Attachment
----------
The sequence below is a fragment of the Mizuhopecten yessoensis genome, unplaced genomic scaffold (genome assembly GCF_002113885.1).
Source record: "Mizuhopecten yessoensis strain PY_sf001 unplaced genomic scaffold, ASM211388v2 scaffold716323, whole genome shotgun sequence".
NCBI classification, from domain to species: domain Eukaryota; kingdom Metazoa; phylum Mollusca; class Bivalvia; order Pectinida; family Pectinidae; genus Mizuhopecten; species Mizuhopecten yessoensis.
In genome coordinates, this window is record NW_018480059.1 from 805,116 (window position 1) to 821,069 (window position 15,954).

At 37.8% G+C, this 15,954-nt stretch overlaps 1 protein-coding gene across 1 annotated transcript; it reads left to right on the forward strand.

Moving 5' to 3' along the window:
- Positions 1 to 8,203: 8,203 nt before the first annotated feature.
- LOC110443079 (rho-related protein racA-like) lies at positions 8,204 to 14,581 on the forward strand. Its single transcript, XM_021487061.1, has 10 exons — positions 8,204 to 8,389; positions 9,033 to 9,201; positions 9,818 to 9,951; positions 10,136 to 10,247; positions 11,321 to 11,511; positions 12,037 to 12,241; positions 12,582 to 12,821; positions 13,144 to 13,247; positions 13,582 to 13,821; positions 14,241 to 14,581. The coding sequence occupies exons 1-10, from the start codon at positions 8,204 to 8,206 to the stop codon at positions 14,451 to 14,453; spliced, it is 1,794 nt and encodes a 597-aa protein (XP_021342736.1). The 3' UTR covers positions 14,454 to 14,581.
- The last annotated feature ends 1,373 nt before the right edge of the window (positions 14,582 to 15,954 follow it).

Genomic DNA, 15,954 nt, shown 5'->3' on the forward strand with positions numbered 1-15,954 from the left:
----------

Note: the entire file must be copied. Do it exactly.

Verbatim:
The sequence below is a fragment of the Mizuhopecten yessoensis genome, unplaced genomic scaffold (genome assembly GCF_002113885.1).
Source record: "Mizuhopecten yessoensis strain PY_sf001 unplaced genomic scaffold, ASM211388v2 scaffold716323, whole genome shotgun sequence".
NCBI classification, from domain to species: domain Eukaryota; kingdom Metazoa; phylum Mollusca; class Bivalvia; order Pectinida; family Pectinidae; genus Mizuhopecten; species Mizuhopecten yessoensis.
In genome coordinates, this window is record NW_018480059.1 from 805,116 (window position 1) to 821,069 (window position 15,954).

At 37.8% G+C, this 15,954-nt stretch overlaps 1 protein-coding gene across 1 annotated transcript; it reads left to right on the forward strand.

Moving 5' to 3' along the window:
- Positions 1 to 8,203: 8,203 nt before the first annotated feature.
- LOC110443079 (rho-related protein racA-like) lies at positions 8,204 to 14,581 on the forward strand. Its single transcript, XM_021487061.1, has 10 exons — positions 8,204 to 8,389; positions 9,033 to 9,201; positions 9,818 to 9,951; positions 10,136 to 10,247; positions 11,321 to 11,511; positions 12,037 to 12,241; positions 12,582 to 12,821; positions 13,144 to 13,247; positions 13,582 to 13,821; positions 14,241 to 14,581. The coding sequence occupies exons 1-10, from the start codon at positions 8,204 to 8,206 to the stop codon at positions 14,451 to 14,453; spliced, it is 1,794 nt and encodes a 597-aa protein (XP_021342736.1). The 3' UTR covers positions 14,454 to 14,581.
- The last annotated feature ends 1,373 nt before the right edge of the window (positions 14,582 to 15,954 follow it).

Genomic DNA, 15,954 nt, shown 5'->3' on the forward strand with positions numbered 1-15,954 from the left: